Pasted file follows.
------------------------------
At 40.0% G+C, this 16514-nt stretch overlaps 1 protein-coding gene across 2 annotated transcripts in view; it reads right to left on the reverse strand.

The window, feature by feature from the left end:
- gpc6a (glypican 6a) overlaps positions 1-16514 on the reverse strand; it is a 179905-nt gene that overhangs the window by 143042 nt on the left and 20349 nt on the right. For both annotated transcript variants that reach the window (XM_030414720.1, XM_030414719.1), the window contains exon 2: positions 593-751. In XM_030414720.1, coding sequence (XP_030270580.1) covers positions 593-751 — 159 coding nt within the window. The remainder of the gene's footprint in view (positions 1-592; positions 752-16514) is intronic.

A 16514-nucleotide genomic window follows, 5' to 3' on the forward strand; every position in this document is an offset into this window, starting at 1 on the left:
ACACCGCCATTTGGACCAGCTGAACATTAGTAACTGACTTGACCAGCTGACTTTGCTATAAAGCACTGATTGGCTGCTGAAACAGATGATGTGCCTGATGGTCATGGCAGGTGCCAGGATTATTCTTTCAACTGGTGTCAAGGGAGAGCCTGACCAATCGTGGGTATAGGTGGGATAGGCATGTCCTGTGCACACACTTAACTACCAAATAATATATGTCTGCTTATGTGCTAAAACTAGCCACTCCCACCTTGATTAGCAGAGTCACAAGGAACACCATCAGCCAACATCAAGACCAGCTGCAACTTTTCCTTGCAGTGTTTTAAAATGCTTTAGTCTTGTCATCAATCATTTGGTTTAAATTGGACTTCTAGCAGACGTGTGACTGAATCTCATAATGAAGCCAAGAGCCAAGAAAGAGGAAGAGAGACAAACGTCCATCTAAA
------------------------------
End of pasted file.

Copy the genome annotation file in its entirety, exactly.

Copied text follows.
At 40.0% G+C, this 16514-nt stretch overlaps 1 protein-coding gene across 2 annotated transcripts in view; it reads right to left on the reverse strand.

The window, feature by feature from the left end:
- gpc6a (glypican 6a) overlaps positions 1-16514 on the reverse strand; it is a 179905-nt gene that overhangs the window by 143042 nt on the left and 20349 nt on the right. For both annotated transcript variants that reach the window (XM_030414720.1, XM_030414719.1), the window contains exon 2: positions 593-751. In XM_030414720.1, coding sequence (XP_030270580.1) covers positions 593-751 — 159 coding nt within the window. The remainder of the gene's footprint in view (positions 1-592; positions 752-16514) is intronic.

A 16514-nucleotide genomic window follows, 5' to 3' on the forward strand; every position in this document is an offset into this window, starting at 1 on the left:
ACACCGCCATTTGGACCAGCTGAACATTAGTAACTGACTTGACCAGCTGACTTTGCTATAAAGCACTGATTGGCTGCTGAAACAGATGATGTGCCTGATGGTCATGGCAGGTGCCAGGATTATTCTTTCAACTGGTGTCAAGGGAGAGCCTGACCAATCGTGGGTATAGGTGGGATAGGCATGTCCTGTGCACACACTTAACTACCAAATAATATATGTCTGCTTATGTGCTAAAACTAGCCACTCCCACCTTGATTAGCAGAGTCACAAGGAACACCATCAGCCAACATCAAGACCAGCTGCAACTTTTCCTTGCAGTGTTTTAAAATGCTTTAGTCTTGTCATCAATCATTTGGTTTAAATTGGACTTCTAGCAGACGTGTGACTGAATCTCATAATGAAGCCAAGAGCCAAGAAAGAGGAAGAGAGACAAACGTCCATCTAAA